Diced cucumber, tomatoes and peppers — the ingredients that conjure up the classic Israeli salad. And if anywhere is known for its love of munching on raw vegetables, it is Israel. Tel Aviv’s cafes serve up huge bowls of lettuce accompanied by cheese, fish or pulses, and the kibbutzim across the country have always provided a fully stocked salad bar in their dining rooms.
And while the rest of the world may enjoy cereals and toast in the morning, Israelis opt for a melange of raw vegetables for breakfast — with the obligatory cottage cheese.
Israeli chef Yotam Ottolenghi has virtually made a career out of salads, running a successful restaurant chain in fancy London locations serving large platters of colourful vegetables.
So why have Israelis developed such a fondness for the crunchy, vitamin-filled foodstuff?
One man may have the answer. Doron Atzmon, who runs the popular eaterie Minkie in north London’s Kensal Rise, hails from Jerusalem and used to own the famous Underground bar there, as well as a several other Mediterranean-style restaurants, before he came to the UK six years ago and opened up his deli-style cafe.
“First of all, Israel has the right climate for growing beautiful fruit and vegetables,” he says. “And nobody’s into greasy food. It’s not because we’re healthy, it’s just that salads are a bit more fresh which is good in a hot climate. For me, there’s nothing better than a bowl of salad with chopped up tomatoes, cucumbers and peppers. Everything is so crispy and fresh.”
The 40-year-old Atzmon admits his own breakfast of choice is indeed salad with cottage cheese (although he prefers the kind he used to get in Israel).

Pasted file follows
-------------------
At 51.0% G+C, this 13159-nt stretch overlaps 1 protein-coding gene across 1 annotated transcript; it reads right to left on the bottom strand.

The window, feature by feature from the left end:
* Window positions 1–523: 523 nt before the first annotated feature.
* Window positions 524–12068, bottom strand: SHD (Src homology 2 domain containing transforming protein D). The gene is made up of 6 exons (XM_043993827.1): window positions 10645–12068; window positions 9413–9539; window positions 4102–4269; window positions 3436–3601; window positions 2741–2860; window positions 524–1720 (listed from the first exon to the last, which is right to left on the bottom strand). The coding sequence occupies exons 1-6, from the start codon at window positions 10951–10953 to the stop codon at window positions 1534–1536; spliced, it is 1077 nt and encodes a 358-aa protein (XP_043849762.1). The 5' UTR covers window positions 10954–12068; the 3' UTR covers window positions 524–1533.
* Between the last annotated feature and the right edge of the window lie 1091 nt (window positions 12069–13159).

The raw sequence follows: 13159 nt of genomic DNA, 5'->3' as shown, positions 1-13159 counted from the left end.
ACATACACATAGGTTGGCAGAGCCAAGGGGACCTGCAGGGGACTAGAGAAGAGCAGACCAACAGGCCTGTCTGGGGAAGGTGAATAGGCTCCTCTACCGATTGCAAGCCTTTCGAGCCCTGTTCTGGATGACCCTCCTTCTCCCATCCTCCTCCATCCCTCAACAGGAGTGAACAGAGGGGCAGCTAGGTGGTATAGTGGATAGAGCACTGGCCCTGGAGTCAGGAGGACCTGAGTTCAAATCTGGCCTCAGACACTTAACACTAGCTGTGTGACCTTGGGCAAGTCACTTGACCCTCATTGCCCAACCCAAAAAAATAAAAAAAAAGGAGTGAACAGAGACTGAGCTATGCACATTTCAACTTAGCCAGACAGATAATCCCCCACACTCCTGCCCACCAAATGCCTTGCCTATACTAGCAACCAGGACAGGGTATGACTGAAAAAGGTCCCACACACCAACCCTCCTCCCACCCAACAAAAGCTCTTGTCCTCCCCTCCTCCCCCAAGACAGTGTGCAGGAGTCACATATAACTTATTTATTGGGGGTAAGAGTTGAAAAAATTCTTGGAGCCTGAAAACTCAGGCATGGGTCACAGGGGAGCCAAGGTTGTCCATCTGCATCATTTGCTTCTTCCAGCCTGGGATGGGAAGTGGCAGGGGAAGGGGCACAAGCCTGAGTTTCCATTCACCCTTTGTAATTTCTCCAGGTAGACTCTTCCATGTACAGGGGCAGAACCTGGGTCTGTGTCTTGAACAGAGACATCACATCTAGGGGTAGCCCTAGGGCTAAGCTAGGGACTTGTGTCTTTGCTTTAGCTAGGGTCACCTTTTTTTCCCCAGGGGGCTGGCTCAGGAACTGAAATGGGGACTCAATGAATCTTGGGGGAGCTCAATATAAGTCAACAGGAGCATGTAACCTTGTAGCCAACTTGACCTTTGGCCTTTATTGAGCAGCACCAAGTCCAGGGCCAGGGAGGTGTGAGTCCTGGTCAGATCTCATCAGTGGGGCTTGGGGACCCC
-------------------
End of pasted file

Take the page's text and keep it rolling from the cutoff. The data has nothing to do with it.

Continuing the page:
His favourite dish is the small chopped salad made with Israeli mini cucumbers that have fewer seeds, along with peppers and tomatoes. “All the juices of the vegetables mix together with the olive oil and lemon which I add,” he says.
Atzmon says the big thing in Israel right now is the street food sabich, which is pitta bread filled with aubergine, hard-boiled eggs, pickled cucumbers, hummus and tahini — originally a traditional Iraqi-Jewish dish eaten on Shabbat morning. The other fashionable street food in Israel is the fruit smoothie. “Like sabich, it’s quick to make, so vendors have a quick turnover,” he explains. “It’s also fashionable to eat healthy stuff, which is why they’re popular. With fresh juice, you can’t go wrong.”
Atzmon talked about how to make Israeli salads and dips at a recent event called A Taste of Tel Aviv, organised by the Jewish Community Centre for London.
He showed guests how to make the classic Israeli dip, green tahini — with lots of parsley — which he says is best eaten with fluffy falafel. He also demonstrated how to make hummus and his special brand of aubergine dip or babaganoush, made with pomegranate.
The Classic Israeli Salad Dips
3 cups sesame paste (tahini)
3 cloves of garlic
Big bunch of parsley
1 cup lemon
1 cup water
½ tsp salt
● Remove leaves of parsley from stems. Put everything, apart from the tahini, into a processor and mix at high speed for 4m. Reduce speed and pour in sesame paste until creamy.
2 cloves of garlic — finely chopped
¾ cup lemon
½ tsp salt
2 cups sesame paste (tahini)
1 bunch of chopped parsley
● Pierce aubergine in several places and then cover in foil paper (shiny side facing in).
● Place in oven at 220°C for 2 hours. Remove from oven and let them cool down.
● Meanwhile, finely chop the parsley and remove the pomegranate seeds from their shell. To do this, cut the pomegranate in half.
● Hold the half shell in your hand over a bowl with the exposed side of the pomegranate facing into the bowl. Tap the shell vigorously with a large spoon and let the seeds all fall out, leaving the pith inside the shell!
● Then peel off the aubergine skin and place the now very soft aubergine in a bowl along with the lemon juice, garlic and salt.
● Mash this together and then add the sesame paste slowly till you get a smoothish texture.
● Finally, add the chopped parsley and pomegranate seeds to the mixture and stir gently.